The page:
In his office, Ed calls Information to get the number of the U.S. Patent Office. Okay, he could just do a web search -- I'm pretty sure you can search patents online. One more reason Ed needs a computer in his office. Oh, but he's the kinder, gentler lawyer, who doesn't use a computer. Whatever. Anyway, Ed puts Information on hold because he has another call. I'm so sure the Information operator stuck around on hold. Anyway, it's Mike, calling to inform Ed that Pollak is in the hospital due to "some kind of accident at the lab." Mike knows this because the hospital called Dr. Jerome for his records. Ed says that he's on his way over. Hey, he totally hung up on the Information operator! Ed is mean.
Mike is all fuzzy, since we're seeing him from Pollak's point of view. He comes into focus as Pollak wakes up. Mike tells him that there was an explosion in the lab. Ed enters and asks Pollak if he's okay. Pollak doesn't know, so Mike fills in that he has some minor injuries, but nothing serious. Pollak remembers hearing a big bang, and that's the last thing he remembers. Mike tells him that the paramedics said that the explosion lodged some huge pieces of metal in the wall, a few inches from Pollak's head. Pollak realizes that he "could have been killed." Mike and Ed nod soberly. Pollak looks horrified that he almost died. Mike and Ed nod soberly again. I think they just used the same footage twice.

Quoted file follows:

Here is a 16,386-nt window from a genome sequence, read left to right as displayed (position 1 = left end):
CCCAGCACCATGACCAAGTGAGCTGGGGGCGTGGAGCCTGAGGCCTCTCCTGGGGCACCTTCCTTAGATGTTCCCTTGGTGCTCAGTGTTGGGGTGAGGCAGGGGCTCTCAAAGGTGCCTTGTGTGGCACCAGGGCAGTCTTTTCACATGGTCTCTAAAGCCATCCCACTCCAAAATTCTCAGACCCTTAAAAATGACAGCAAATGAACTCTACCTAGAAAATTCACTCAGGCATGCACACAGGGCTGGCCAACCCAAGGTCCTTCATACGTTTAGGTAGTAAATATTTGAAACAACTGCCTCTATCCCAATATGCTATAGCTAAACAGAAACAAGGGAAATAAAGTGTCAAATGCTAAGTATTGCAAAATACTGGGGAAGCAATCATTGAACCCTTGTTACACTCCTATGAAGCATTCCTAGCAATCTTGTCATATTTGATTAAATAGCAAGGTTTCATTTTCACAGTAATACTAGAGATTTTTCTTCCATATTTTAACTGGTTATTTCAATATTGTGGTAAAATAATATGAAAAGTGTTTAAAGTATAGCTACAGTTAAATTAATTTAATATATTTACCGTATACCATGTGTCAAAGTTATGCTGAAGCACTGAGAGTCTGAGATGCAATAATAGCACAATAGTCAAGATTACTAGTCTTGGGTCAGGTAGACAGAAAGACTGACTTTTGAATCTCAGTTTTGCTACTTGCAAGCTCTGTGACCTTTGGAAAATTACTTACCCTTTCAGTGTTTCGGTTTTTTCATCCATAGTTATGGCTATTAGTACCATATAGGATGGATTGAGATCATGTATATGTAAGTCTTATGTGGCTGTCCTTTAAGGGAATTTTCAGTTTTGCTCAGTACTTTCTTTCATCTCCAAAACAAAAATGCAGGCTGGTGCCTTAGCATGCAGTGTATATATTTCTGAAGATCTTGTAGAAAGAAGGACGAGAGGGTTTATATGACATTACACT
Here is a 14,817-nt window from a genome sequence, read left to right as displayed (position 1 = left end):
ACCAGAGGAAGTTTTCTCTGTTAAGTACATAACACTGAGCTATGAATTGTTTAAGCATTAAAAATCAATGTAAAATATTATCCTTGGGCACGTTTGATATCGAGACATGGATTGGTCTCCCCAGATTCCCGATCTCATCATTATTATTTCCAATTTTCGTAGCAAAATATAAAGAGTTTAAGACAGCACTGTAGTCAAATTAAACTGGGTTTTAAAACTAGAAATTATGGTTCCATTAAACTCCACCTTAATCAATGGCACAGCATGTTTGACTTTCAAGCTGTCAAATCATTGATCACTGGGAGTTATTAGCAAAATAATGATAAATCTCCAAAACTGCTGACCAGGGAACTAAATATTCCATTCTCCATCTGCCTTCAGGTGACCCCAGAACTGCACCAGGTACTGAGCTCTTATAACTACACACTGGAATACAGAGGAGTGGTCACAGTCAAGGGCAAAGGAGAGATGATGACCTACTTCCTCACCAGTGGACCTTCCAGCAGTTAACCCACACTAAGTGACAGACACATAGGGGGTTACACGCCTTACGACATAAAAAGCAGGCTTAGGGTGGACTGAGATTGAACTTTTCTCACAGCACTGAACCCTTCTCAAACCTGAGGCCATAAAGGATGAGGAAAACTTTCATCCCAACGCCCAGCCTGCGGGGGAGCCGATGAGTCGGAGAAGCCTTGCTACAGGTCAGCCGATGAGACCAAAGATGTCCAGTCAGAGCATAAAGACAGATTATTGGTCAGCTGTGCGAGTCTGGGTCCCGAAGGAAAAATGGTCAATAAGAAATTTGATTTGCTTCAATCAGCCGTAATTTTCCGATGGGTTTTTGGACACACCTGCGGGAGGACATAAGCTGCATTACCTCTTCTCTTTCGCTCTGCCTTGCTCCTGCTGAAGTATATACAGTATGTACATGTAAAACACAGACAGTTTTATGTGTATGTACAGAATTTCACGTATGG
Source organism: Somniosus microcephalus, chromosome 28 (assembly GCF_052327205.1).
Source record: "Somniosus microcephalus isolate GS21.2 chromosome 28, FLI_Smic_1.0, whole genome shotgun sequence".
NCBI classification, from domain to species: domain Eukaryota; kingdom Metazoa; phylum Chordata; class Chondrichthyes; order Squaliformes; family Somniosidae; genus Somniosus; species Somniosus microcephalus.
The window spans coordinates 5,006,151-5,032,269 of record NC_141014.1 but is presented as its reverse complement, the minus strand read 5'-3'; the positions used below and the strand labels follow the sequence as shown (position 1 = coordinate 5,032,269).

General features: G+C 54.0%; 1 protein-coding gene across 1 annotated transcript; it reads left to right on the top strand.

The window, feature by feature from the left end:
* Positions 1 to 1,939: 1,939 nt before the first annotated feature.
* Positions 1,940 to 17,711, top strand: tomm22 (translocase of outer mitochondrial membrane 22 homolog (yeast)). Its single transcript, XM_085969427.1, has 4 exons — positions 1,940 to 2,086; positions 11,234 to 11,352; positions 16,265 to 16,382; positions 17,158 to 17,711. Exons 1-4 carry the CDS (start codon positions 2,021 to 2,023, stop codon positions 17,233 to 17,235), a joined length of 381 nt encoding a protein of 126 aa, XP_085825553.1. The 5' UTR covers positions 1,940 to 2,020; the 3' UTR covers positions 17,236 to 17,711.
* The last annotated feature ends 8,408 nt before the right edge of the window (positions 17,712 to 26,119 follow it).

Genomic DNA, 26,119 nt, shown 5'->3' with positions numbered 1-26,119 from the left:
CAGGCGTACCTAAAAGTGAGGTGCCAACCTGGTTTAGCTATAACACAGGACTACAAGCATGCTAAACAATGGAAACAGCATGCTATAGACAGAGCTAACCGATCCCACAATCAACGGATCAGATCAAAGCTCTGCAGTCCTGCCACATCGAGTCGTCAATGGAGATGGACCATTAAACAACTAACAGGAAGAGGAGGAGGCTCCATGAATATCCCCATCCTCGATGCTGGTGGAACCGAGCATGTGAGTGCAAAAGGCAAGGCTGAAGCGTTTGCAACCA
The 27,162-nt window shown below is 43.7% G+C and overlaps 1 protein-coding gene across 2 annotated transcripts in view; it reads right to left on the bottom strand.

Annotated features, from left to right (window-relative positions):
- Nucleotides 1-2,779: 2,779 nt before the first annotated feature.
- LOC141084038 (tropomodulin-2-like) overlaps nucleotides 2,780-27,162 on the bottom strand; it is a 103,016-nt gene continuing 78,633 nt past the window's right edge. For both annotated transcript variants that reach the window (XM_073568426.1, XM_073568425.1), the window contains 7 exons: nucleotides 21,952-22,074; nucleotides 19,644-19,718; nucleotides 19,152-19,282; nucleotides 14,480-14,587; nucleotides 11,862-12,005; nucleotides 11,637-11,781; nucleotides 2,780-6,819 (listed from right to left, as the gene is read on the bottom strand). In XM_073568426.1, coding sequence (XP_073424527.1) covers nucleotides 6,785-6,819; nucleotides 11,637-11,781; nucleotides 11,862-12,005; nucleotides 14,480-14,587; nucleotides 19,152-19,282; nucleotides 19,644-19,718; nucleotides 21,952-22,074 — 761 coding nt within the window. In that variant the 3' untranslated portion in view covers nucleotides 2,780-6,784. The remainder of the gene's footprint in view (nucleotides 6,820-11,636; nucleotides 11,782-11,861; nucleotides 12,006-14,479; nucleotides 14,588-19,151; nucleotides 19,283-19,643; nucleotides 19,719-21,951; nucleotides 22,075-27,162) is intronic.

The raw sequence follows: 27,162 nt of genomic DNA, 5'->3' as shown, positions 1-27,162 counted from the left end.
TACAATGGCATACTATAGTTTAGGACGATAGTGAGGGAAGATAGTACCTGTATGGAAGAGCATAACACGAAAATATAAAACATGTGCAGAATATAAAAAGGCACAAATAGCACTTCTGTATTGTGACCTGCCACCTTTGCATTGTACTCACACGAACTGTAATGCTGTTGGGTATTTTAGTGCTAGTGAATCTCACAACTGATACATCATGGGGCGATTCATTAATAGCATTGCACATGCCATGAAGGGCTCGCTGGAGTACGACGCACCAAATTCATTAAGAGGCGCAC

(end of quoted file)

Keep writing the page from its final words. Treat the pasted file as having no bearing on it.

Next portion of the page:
In class, Warren is meeting with his group to discuss Walden. Mark and Donna say that they haven't read the book yet, and Warren is incredulous, saying that he didn't just read it, he "devoured it, as one devours a rare steak." Warren takes that metaphor a bit too far, bringing blood into it. Warren proclaims the quote that he cribbed from the website, which I'm not going to repeat, because I think most of Walden is crap. I mean, Thoreau was taking his laundry to his mother's house. He wasn't living off the fat of the land or anything. But don't get me started. I agree with the whole appreciating nature, and figuring out what's really meaningful in life stuff, but I knew too many dirty hippies in college who read Walden while listening to their bootleg Phish tapes and drinking soy lattes, all paid for by their parents' contributions to consumer culture, so I'm a little turned off by the whole thing. And that's all I'll say about that. ["Thank god you saved me the trouble, because I could not possibly agree more. I will also add that it was pretty arrogant of Thoreau to choose to live 'simply' off the land when it's clear he only had the luxury to make the choice at all because he was wealthy and white." -- Wing Chun] Anyway, the other group members are impressed that Warren knew the page number for his quote, and wonder if he has a "photographic memory." Warren spouts some crap that I can't believe even a teenager girl would find impressive or endearing about giving good literature a place in your heart. I think that I would've burst out laughing.